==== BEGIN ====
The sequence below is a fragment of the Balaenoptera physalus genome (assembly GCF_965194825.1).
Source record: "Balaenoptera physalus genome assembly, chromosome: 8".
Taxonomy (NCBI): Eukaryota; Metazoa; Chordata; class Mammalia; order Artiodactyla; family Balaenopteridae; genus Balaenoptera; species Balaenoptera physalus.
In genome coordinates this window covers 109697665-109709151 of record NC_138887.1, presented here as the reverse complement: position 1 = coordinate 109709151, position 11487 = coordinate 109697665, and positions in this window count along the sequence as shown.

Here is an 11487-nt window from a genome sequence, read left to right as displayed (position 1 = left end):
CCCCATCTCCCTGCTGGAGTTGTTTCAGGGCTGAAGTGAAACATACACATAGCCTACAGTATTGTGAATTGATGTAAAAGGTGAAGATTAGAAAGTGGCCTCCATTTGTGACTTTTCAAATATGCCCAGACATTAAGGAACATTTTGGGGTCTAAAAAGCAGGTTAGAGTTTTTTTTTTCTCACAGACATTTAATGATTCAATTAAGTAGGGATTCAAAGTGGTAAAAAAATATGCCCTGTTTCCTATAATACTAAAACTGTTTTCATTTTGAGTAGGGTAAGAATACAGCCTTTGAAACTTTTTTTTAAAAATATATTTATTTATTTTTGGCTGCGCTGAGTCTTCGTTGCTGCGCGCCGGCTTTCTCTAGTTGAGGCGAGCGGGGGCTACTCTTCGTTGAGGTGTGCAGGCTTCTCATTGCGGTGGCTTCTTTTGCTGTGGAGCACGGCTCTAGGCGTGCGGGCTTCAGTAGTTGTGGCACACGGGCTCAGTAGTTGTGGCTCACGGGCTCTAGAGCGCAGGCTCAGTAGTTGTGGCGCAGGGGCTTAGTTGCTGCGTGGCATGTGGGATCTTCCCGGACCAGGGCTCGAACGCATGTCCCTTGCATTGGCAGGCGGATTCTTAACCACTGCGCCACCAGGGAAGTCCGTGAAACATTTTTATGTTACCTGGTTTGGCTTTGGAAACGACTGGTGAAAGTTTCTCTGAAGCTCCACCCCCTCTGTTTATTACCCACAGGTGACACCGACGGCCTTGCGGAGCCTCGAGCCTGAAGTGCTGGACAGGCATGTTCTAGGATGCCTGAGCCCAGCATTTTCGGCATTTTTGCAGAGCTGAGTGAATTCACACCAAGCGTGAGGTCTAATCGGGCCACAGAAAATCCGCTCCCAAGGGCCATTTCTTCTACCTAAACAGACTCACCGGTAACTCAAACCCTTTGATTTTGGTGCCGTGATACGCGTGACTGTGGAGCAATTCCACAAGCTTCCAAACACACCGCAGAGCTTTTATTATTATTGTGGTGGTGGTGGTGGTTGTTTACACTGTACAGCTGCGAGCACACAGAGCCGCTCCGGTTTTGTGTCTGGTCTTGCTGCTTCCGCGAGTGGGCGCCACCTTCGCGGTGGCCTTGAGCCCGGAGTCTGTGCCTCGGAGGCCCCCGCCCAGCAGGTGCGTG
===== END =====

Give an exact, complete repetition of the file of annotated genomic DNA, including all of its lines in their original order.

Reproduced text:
The sequence below is a fragment of the Balaenoptera physalus genome (assembly GCF_965194825.1).
Source record: "Balaenoptera physalus genome assembly, chromosome: 8".
Taxonomy (NCBI): Eukaryota; Metazoa; Chordata; class Mammalia; order Artiodactyla; family Balaenopteridae; genus Balaenoptera; species Balaenoptera physalus.
In genome coordinates this window covers 109697665-109709151 of record NC_138887.1, presented here as the reverse complement: position 1 = coordinate 109709151, position 11487 = coordinate 109697665, and positions in this window count along the sequence as shown.

Here is an 11487-nt window from a genome sequence, read left to right as displayed (position 1 = left end):
CCCCATCTCCCTGCTGGAGTTGTTTCAGGGCTGAAGTGAAACATACACATAGCCTACAGTATTGTGAATTGATGTAAAAGGTGAAGATTAGAAAGTGGCCTCCATTTGTGACTTTTCAAATATGCCCAGACATTAAGGAACATTTTGGGGTCTAAAAAGCAGGTTAGAGTTTTTTTTTTCTCACAGACATTTAATGATTCAATTAAGTAGGGATTCAAAGTGGTAAAAAAATATGCCCTGTTTCCTATAATACTAAAACTGTTTTCATTTTGAGTAGGGTAAGAATACAGCCTTTGAAACTTTTTTTTAAAAATATATTTATTTATTTTTGGCTGCGCTGAGTCTTCGTTGCTGCGCGCCGGCTTTCTCTAGTTGAGGCGAGCGGGGGCTACTCTTCGTTGAGGTGTGCAGGCTTCTCATTGCGGTGGCTTCTTTTGCTGTGGAGCACGGCTCTAGGCGTGCGGGCTTCAGTAGTTGTGGCACACGGGCTCAGTAGTTGTGGCTCACGGGCTCTAGAGCGCAGGCTCAGTAGTTGTGGCGCAGGGGCTTAGTTGCTGCGTGGCATGTGGGATCTTCCCGGACCAGGGCTCGAACGCATGTCCCTTGCATTGGCAGGCGGATTCTTAACCACTGCGCCACCAGGGAAGTCCGTGAAACATTTTTATGTTACCTGGTTTGGCTTTGGAAACGACTGGTGAAAGTTTCTCTGAAGCTCCACCCCCTCTGTTTATTACCCACAGGTGACACCGACGGCCTTGCGGAGCCTCGAGCCTGAAGTGCTGGACAGGCATGTTCTAGGATGCCTGAGCCCAGCATTTTCGGCATTTTTGCAGAGCTGAGTGAATTCACACCAAGCGTGAGGTCTAATCGGGCCACAGAAAATCCGCTCCCAAGGGCCATTTCTTCTACCTAAACAGACTCACCGGTAACTCAAACCCTTTGATTTTGGTGCCGTGATACGCGTGACTGTGGAGCAATTCCACAAGCTTCCAAACACACCGCAGAGCTTTTATTATTATTGTGGTGGTGGTGGTGGTTGTTTACACTGTACAGCTGCGAGCACACAGAGCCGCTCCGGTTTTGTGTCTGGTCTTGCTGCTTCCGCGAGTGGGCGCCACCTTCGCGGTGGCCTTGAGCCCGGAGTCTGTGCCTCGGAGGCCCCCGCCCAGCAGGTGCGTG